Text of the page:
To escape without a horrible thumping, Clinton is banking on the support of suburban mothers and older women, particularly in the populous south, where she has spent most of her time campaigning. It is those women who rescued Clinton in 2008.
A focus of her argument to many women has been gun control. In debates and at events, Clinton has criticized Sanders extensively for his votes to benefit gun owners and gun sellers. Mailers attesting to his position have fluttered through the southern reaches of New Hampshire, and Clinton has campaigned there with former congresswoman and gun control advocate Gabrielle Giffords, who was grievously wounded in an attempted assassination in 2011.
Whether there are enough women out there to turn things around for her is questionable.
“Right now, I don’t think there are enough of them that she could switch to win it,” said UNH pollster Andrew Smith. “But she could get this down to single digits.”
Demographics are cutting another way in the Republican race. Iowa caucus winner Sen. Ted Cruz, a favorite of religious conservatives, has found it difficult to get footing in a state with a small proportion of those voters. Only about 1 in 5 Republican voters in past primaries were religious conservatives, less than half the percentage in Iowa.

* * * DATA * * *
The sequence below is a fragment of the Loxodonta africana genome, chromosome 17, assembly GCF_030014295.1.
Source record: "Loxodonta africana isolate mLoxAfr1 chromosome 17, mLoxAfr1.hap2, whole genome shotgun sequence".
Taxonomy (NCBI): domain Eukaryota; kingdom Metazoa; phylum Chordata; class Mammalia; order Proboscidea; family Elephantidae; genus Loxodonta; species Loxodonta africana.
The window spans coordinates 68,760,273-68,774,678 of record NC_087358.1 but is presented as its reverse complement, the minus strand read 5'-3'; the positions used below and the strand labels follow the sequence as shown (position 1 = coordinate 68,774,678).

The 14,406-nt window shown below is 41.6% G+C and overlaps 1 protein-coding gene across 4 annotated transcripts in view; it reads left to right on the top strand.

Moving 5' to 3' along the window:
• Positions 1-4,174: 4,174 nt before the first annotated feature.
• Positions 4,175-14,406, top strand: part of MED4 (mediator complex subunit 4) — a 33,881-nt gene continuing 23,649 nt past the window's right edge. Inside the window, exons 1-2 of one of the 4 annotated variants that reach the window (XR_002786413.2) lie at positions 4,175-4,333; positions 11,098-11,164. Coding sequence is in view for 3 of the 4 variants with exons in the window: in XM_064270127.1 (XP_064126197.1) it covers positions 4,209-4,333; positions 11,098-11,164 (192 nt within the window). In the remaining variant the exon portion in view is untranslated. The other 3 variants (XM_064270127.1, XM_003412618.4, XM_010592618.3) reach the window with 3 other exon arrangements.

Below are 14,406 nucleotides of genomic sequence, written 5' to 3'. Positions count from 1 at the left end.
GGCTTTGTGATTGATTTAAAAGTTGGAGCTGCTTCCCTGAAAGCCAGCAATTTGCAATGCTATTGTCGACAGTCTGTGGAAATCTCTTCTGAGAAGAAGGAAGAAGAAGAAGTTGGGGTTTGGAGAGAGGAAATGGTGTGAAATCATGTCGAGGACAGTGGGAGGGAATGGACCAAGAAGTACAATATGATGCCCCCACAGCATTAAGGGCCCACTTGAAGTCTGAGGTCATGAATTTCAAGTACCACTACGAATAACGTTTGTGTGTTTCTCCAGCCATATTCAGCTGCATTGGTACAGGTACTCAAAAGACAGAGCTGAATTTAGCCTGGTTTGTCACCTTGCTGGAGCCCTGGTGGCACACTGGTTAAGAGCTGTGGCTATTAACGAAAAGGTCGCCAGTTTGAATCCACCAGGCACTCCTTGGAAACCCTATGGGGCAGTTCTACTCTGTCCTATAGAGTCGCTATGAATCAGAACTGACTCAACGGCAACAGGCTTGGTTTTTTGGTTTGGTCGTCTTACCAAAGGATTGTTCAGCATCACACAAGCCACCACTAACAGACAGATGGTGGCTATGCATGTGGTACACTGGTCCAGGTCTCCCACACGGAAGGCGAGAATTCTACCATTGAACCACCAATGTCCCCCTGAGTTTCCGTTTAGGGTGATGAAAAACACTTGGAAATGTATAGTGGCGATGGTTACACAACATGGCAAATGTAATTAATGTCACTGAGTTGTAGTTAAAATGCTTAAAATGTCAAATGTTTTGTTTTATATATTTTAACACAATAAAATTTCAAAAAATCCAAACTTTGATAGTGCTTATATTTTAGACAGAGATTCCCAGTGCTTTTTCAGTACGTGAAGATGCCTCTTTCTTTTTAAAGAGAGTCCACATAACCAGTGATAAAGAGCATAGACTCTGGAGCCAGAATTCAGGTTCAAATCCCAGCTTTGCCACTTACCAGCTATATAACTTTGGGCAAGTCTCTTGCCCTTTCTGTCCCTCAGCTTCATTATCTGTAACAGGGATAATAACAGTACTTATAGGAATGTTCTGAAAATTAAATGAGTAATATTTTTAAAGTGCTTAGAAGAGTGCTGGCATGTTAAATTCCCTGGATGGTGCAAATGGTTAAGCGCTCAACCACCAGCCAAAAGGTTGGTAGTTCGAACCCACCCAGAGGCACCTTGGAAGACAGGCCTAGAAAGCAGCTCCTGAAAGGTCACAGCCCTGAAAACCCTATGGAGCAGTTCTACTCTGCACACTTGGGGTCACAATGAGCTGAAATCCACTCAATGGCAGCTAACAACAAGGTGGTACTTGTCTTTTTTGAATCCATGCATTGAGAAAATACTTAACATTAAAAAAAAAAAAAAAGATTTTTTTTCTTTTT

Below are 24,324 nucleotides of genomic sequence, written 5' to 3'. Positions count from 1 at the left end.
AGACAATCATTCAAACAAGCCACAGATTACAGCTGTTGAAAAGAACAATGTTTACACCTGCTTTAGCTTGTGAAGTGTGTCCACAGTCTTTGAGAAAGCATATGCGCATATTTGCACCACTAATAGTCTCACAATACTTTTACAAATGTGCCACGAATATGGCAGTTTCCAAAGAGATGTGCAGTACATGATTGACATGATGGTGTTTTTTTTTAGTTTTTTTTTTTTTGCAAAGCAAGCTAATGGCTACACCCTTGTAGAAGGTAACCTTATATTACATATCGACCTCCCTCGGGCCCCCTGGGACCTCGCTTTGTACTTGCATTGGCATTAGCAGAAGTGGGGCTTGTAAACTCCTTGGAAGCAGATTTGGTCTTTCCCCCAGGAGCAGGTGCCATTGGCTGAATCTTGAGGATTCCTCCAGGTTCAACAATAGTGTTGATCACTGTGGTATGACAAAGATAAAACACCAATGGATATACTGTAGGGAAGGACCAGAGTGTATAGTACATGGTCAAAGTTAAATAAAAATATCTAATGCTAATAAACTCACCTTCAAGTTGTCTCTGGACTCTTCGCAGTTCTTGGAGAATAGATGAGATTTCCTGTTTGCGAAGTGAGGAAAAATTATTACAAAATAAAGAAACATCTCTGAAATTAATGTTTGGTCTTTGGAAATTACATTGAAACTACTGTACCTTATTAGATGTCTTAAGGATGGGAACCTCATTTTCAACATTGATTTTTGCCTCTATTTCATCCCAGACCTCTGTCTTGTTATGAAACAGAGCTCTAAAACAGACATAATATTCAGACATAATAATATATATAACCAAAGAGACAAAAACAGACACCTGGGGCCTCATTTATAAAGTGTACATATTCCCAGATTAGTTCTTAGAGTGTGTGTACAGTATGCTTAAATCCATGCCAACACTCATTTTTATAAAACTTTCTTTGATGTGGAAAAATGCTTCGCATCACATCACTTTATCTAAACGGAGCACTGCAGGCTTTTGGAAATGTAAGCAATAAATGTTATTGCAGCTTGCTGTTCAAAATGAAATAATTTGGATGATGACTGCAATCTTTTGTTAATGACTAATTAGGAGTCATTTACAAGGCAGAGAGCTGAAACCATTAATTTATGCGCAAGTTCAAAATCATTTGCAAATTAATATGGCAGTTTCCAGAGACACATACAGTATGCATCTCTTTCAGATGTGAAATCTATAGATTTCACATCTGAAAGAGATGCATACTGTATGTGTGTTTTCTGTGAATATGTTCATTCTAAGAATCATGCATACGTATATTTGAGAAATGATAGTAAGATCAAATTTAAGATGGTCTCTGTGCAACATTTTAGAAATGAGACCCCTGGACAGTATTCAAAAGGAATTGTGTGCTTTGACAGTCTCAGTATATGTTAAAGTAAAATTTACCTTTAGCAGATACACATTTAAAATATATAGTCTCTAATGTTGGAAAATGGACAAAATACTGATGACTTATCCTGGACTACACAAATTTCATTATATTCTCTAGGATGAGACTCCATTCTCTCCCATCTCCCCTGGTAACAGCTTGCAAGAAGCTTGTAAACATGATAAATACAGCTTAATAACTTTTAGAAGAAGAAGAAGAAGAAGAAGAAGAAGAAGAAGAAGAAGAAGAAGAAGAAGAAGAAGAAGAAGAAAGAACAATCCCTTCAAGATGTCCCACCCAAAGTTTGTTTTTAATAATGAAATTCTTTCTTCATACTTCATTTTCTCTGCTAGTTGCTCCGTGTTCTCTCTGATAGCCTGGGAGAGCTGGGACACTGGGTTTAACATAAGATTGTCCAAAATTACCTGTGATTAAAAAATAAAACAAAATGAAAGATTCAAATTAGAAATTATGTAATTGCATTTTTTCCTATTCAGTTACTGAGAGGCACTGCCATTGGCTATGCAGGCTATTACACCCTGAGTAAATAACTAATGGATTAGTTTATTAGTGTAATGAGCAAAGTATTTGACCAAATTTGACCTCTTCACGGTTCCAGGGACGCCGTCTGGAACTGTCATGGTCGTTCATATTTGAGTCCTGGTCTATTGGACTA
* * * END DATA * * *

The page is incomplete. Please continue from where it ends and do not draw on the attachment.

“The social conservative candidates who do well in Iowa don’t do well here,” Smith said.
Donald Trump has consistently led in state polls.
If the Democratic race has divided by age, the Republican one has been cut by class and complicated by a high level of indecision. Trump’s voters should be primarily the conservative working-class residents of places like Strafford County, on the east side of the state. Some of the county is liberal — the university is located there — but to the north are areas where the tea party has been strong.
Rubio, on the other hand, seems tailor-made for the suburbs, particularly in the southern counties.
“If Donald Trump is going to do well, he’s going to do well in more conservative, working-class areas like Rochester and Somersworth” near the Maine border, Scala said.
Republicans campaigning here have talked about making New Hampshire a contested state in the general election. But despite the presence on the ballot of two favorites of primary voters here, 2012 nominee Mitt Romney and 2008 nominee John McCain, Democrats carried the state both times. Republican victories are far more likely in non-presidential years like 2010, when Republican Kelly Ayotte won a Senate seat.
But the state’s once-inevitable march toward solid blue has been stopped by the effects of the Great Recession, which also caused a lot of the economic worry that has propelled Sanders among Democrats and Trump among Republicans. Migration rates slowed. If they rise again, the state could find itself with yet another a new political identity.
New Hampshire has just 1.3 million people, demographer Johnson noted: “It doesn’t take much.”